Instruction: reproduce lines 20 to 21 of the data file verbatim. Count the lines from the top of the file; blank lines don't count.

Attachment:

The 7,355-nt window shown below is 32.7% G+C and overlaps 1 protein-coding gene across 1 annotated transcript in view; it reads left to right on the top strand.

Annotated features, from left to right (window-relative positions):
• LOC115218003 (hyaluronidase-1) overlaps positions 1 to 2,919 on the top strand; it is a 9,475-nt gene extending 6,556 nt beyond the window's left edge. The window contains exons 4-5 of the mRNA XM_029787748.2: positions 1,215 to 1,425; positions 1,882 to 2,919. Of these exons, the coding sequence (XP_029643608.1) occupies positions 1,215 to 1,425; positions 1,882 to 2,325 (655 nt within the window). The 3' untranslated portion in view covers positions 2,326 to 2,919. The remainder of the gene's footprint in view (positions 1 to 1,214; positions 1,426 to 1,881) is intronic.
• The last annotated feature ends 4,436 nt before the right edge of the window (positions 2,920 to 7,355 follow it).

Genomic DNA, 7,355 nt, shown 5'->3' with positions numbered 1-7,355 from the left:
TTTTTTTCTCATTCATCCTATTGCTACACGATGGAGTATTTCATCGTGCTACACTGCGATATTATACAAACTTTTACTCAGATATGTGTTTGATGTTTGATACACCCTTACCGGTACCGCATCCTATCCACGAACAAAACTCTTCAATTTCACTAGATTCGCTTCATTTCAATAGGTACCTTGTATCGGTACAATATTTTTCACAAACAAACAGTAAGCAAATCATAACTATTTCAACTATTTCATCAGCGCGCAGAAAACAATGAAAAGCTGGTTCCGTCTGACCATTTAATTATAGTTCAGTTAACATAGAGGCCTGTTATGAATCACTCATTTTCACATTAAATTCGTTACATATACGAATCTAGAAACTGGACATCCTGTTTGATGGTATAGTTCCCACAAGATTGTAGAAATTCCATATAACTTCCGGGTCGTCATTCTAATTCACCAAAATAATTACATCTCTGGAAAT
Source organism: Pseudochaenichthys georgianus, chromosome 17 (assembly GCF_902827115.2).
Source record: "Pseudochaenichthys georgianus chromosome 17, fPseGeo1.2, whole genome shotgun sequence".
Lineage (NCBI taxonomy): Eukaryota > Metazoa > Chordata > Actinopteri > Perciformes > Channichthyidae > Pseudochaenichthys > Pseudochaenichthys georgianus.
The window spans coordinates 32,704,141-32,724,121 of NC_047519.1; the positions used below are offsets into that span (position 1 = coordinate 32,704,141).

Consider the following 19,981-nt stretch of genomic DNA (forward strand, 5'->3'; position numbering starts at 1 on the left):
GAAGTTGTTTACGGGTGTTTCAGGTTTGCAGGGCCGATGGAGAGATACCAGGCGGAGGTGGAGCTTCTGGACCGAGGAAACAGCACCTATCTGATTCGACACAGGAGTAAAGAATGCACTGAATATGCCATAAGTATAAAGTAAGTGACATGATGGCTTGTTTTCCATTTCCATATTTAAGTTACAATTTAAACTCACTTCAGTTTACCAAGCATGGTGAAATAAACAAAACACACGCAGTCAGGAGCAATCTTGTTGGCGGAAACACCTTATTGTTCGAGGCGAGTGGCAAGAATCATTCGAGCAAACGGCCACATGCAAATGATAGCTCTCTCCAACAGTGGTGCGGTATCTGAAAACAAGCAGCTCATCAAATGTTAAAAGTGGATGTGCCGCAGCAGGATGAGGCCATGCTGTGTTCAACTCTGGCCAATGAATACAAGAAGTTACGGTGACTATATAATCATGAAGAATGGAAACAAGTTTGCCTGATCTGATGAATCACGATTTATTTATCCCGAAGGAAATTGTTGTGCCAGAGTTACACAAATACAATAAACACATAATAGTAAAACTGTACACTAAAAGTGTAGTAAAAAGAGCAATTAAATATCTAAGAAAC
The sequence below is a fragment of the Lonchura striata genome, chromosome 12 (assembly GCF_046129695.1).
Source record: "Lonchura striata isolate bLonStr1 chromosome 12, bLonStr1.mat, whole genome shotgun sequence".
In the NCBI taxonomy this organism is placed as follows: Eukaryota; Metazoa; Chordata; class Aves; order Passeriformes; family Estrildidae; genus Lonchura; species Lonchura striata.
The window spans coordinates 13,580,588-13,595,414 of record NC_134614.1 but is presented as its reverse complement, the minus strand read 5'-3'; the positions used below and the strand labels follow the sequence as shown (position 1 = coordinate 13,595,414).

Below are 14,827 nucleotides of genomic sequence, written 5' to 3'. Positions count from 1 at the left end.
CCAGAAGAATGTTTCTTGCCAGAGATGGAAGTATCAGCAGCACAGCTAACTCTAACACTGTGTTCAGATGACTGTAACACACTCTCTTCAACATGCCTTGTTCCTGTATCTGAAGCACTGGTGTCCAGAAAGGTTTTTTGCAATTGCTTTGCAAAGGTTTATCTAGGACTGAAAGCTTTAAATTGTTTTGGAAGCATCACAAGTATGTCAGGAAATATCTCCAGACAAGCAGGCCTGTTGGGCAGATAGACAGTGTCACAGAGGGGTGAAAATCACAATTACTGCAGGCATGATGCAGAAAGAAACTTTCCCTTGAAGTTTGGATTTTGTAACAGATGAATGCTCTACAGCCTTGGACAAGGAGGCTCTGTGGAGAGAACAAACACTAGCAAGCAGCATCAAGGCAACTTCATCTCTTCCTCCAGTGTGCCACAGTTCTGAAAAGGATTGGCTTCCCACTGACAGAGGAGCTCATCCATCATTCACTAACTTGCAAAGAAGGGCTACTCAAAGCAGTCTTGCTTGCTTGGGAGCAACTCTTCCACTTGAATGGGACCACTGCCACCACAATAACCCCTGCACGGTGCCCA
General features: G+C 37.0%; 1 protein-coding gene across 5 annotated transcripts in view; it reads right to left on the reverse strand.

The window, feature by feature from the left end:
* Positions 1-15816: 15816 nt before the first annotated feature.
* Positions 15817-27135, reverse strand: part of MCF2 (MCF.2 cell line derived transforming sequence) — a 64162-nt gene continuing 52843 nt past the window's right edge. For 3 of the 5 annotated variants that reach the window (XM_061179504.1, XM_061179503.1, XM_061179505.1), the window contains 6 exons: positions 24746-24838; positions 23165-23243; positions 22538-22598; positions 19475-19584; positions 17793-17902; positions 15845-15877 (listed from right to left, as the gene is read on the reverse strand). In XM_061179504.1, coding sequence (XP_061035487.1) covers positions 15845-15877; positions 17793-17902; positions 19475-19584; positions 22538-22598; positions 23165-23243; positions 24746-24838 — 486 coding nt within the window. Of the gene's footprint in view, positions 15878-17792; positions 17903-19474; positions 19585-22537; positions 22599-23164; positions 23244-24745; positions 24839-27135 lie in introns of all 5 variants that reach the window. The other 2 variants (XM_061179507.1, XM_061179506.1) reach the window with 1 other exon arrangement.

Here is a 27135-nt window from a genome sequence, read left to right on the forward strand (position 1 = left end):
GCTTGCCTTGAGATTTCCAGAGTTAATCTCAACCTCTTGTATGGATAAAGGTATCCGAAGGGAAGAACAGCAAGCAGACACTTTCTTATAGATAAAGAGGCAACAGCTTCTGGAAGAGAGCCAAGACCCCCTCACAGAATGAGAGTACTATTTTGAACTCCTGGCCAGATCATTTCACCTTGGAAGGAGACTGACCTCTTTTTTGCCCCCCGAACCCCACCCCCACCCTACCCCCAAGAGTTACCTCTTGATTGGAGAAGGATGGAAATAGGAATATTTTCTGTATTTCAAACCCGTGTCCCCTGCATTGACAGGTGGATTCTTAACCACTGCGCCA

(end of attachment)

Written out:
The window, feature by feature from the left end:
* Positions 1-15816: 15816 nt before the first annotated feature.